This is a fascinated story of a complex man who lived an extraordinary life as a hero of human rights only to die as a traitor in the eyes of British officials.
Roger Casement was born in Kingstown, County Dublin, to a Protestant father and a Catholic mother. He was secretly baptised into the Catholic faith by his mother at the age of four but for most of his life, he considered himself as a Protestant and only a few weeks before his death, he was formally converted to Catholicism. In his youth, Casement worked briefly as a clerk for a Liverpool shipping line, before he moved to Africa in 1884 to work with Henry Morton Stanley, where later as British Consul, began investigations into slave labour in Congo. His report on the atrocities to the indigenous people by the Belgian Force Publique was published in 1904 and it caused a public outrage all across Europe.
In 1910, Roger Casement was sent by the British government into the Amazon jungle to investigate alleged abuse of workers in the rubber industry in the region of the river Putumayo, a no man’s land between Peru and Colombia that today belongs to Colombia. At the end of the nineteen century, a Peruvian merchant called Julio César Arana, taking advantage of the rubber boom, begun to collect wild rubber in the disputed region of Putumayo. Before long his Peruvian Amazon Rubber Company became million-dollar company and Arana decided to registered it in London in order to attract more capital. Soon, the alleged atrocities to indigenous populations and to British subjects, such as the Barbadians, by the employers of Casa Arana, forced the British Parliament to order an investigation.
Casement spent almost a year travelling from the city of Iquitos upstream to La Chorrera investigating the torture, abuses and exploitation of the Putumayo indigenous people. His report to the British Parliament, called the Putumayo Report, was published in 1911 and had considerable impact both in Europe and the United States. It caused the fall of the Peruvian Amazon Rubber Company, although this was also coincided with the loss of interest in the world market for Amazon gum, ainly due to the competition of rubber from the British colonies in Asia, planted there with shoots taken out of Amazonia in a smuggling operation by the English scientist and adventurer Henry Alexander Wickham.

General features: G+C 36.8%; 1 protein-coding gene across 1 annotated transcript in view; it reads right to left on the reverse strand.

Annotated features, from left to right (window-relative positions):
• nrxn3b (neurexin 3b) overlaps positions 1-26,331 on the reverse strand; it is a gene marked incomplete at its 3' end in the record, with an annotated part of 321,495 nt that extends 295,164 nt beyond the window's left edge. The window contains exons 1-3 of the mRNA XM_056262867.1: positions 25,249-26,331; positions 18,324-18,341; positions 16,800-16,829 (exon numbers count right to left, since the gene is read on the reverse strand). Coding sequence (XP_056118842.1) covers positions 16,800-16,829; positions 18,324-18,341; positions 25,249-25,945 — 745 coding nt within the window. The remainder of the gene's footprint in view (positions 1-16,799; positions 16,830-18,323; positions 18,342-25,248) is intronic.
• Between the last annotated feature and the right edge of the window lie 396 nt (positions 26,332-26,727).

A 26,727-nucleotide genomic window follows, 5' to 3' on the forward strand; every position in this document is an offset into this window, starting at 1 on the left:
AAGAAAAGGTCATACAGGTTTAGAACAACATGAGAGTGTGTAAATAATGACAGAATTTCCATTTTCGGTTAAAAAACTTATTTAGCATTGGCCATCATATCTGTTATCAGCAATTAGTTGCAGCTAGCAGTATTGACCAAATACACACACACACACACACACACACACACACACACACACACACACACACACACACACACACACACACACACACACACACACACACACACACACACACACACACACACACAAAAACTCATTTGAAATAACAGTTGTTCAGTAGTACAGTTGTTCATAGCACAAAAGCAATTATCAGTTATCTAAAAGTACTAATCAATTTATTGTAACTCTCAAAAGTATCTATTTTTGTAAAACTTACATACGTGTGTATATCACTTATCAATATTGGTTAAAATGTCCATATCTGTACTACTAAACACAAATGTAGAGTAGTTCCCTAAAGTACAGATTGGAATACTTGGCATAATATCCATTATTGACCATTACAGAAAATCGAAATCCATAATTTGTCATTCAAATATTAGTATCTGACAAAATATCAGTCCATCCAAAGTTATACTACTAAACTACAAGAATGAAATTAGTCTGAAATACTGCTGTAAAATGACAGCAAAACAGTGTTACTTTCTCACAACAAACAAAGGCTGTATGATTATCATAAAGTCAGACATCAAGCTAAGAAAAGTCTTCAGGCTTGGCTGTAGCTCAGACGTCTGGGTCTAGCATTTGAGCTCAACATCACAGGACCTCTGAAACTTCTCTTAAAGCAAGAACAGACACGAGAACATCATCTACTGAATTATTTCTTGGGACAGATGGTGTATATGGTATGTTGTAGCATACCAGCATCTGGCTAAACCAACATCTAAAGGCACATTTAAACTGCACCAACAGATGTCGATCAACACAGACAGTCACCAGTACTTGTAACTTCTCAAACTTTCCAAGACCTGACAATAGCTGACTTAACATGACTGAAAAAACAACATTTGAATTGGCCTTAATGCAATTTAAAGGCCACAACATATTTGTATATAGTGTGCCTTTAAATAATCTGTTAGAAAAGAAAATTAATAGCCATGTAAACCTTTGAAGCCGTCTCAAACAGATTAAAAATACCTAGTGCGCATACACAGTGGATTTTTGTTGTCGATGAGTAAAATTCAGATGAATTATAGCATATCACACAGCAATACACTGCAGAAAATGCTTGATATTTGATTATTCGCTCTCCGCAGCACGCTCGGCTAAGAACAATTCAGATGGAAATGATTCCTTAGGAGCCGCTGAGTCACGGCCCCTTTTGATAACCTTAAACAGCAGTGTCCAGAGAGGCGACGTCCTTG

The Putumayo Report gained Roger Casement international recognition as a hero of human rights. Acknowledging his contribution and responding to increasing publicity, the King offered Casement a knighthood.
His work in Africa and Amazonia and the atrocities to indigenous populations had an effect on Roger Casement. He turned into an anti-imperialist, against the British Empire and all empires. He rejected the possibility of top down reforms and believed that only organised resistance and freedom will deliver a fairer and more egalitarian world. As a result, after the publication of the Putumayo Report he retired from diplomacy and dedicated himself to the Irish nationalist cause.
When World War I broke out, Casement felt that there was an opportunity for Ireland to secure its independence. A plan for an uprising started to form in his mind and he travelled to Germany to ask for rifles and ammunition, as well as to recruit the few Irish soldiers who had fought for Britain and been captured by Germany. His efforts in both fields were unsuccessful. Disappointed, delusional and betrayed, Casement tried to return to Ireland prior of 1916 Easter Rising, in an attempt to stop it. But it was too late. He was arrested by the British authorities when he dropped off in County Kerry by a U-boat.
On 29 June, 1916, Casement was found guilty of treason and sentenced to death. In the meantime, extracts of his diaries revelled that that he was homosexual. It was an era, that same sex relationships were illegal and were considered as a social taboo, especially in the English society which was characterised by a puritan view influenced by Victorian thinking. Roger Casement was stripped of his knighthood and executed on 3 August, 1916.
In his intense and intimate prose, Mario Vargas Llosa highlights the complex personality of this extraordinary man. A brave, adventurous, generous and courageous man but at the same time a weak, rigid and delusional person that lived a secret, double and isolated live. A tragic hero.
Image Credit: Photographie de Roger Casement. Wikimedia